The Grapes of Wrath (1940)

Sunday, March 9, 2014 6:30 pm

John Ford’s The Grapes of Wrath spends two hours rubbing our noses in poverty and economic exploitation, yet somehow sends us off with hope-filled hearts. Cinematographer Gregg Toland (his next job would be Citizen Kane for Orson Welles) shot the film like a WPA documentary. His black-and-white images are utterly realistic yet achingly beautiful. And the performances from Jane Darwell (who won an Oscar) and Henry Fonda – who in Tom Joad found the greatest character of his storied career – are quietly spectacular.

Movies That Matter – The Sequel continues with screenings of great films with opening and closing remarks by former Kansas City Star film critic Robert W. Butler (now a member of the Library’s Public Affairs staff).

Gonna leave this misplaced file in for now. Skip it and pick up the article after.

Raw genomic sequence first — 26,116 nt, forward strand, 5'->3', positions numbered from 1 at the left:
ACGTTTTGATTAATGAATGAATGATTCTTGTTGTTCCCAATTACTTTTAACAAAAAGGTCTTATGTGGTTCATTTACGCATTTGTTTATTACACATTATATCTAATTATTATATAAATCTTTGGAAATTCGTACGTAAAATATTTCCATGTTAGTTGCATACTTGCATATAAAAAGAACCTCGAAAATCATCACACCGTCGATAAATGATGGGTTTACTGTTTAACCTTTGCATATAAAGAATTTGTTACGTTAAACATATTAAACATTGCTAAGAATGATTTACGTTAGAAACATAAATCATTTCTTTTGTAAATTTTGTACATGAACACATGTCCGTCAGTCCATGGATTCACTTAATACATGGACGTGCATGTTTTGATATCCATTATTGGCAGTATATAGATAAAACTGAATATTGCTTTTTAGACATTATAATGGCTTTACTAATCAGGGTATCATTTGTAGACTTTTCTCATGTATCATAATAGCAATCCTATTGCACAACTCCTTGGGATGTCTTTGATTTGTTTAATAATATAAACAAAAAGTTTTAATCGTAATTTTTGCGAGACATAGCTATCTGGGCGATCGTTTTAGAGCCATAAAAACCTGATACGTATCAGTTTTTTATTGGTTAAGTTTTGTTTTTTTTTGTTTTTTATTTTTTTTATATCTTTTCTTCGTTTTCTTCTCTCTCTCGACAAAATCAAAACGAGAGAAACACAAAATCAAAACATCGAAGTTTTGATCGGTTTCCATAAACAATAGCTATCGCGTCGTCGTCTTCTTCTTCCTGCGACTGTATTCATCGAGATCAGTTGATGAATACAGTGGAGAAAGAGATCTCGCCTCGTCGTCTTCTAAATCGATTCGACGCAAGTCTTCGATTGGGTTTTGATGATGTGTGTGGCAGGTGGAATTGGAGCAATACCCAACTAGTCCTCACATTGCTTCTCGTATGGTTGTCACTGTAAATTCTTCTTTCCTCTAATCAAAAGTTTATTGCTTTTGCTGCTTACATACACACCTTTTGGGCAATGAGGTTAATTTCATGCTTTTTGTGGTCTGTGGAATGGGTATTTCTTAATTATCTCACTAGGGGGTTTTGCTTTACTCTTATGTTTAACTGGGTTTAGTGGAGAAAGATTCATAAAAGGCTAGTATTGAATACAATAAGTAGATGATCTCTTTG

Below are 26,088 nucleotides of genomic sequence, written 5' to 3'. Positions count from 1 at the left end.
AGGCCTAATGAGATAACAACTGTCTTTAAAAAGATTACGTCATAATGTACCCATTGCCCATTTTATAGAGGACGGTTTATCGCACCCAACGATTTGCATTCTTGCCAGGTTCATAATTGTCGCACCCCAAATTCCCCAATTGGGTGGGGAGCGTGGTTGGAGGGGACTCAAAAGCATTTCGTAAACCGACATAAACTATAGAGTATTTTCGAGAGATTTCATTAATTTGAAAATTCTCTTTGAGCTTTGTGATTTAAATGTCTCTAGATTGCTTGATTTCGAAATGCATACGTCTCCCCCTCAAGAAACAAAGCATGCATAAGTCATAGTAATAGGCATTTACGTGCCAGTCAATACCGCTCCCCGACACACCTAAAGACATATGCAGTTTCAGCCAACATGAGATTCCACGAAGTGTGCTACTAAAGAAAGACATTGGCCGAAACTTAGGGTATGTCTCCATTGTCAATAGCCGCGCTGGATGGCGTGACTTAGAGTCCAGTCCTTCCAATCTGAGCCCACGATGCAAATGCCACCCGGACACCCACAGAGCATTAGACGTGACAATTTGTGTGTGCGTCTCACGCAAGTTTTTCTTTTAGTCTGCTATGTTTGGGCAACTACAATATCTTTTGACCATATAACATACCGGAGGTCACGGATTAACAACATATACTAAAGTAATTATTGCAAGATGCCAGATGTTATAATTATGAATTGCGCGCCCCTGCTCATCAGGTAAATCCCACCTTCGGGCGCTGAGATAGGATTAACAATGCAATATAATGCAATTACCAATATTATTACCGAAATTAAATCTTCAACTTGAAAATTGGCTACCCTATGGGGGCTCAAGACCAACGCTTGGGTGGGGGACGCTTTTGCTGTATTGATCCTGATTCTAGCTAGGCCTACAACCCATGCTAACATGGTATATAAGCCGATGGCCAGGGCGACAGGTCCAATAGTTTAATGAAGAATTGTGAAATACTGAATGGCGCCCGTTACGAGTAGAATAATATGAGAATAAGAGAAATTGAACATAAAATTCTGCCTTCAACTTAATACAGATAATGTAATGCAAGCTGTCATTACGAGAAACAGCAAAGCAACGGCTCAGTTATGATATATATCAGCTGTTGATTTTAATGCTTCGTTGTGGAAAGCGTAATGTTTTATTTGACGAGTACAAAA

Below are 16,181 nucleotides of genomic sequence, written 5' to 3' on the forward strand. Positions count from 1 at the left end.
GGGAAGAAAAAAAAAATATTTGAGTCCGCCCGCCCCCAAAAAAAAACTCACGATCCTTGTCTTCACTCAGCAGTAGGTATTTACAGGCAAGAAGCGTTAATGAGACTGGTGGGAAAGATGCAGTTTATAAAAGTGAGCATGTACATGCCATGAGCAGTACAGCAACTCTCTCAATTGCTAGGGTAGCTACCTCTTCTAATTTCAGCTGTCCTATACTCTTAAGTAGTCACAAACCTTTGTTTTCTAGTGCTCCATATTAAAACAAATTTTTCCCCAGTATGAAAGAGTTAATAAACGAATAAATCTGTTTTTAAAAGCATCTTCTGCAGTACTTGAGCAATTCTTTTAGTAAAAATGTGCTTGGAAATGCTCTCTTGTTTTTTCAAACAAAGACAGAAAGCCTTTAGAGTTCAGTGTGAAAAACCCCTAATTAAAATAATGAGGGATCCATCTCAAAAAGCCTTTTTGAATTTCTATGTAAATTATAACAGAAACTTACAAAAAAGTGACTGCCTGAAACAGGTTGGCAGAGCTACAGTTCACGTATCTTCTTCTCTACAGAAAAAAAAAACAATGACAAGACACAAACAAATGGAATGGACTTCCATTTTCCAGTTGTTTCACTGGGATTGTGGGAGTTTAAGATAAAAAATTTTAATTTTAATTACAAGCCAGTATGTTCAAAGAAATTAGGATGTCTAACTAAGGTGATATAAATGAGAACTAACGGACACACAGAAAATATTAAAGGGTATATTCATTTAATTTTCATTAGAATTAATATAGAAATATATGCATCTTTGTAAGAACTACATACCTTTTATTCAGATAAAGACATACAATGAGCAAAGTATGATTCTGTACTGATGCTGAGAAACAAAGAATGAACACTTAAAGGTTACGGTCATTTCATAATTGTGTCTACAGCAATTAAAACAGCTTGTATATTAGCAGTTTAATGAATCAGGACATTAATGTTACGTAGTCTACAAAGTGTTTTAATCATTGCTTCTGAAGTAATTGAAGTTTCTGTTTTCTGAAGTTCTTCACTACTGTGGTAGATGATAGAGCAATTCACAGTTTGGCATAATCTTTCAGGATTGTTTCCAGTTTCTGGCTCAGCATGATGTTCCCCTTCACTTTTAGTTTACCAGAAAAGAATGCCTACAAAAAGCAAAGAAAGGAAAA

Sundays at 1:30 p.m.

Sept. 29, 2013  The Grand Illusion (France; 1937)

Oct. 27, 2013    The Bride of Frankenstein (USA; 1935)

Nov. 17, 2013    Breathless (France; 1960)

Dec. 1, 2013      Pinocchio (USA; 1940)

Jan. 19, 2014     Sunrise (USA; 1928)

Feb. 16, 2014    An American in Paris (USA; 1951)

Mar. 9, 2014      The Grapes of Wrath (USA; 1940)

Apr. 27, 2014    The Treasure of the Sierra Madre (USA; 1948)

May 18, 2014    The Lady Eve (USA; 1941)

Jun. 1, 2014      The Adventures of Robin Hood (USA; 1938)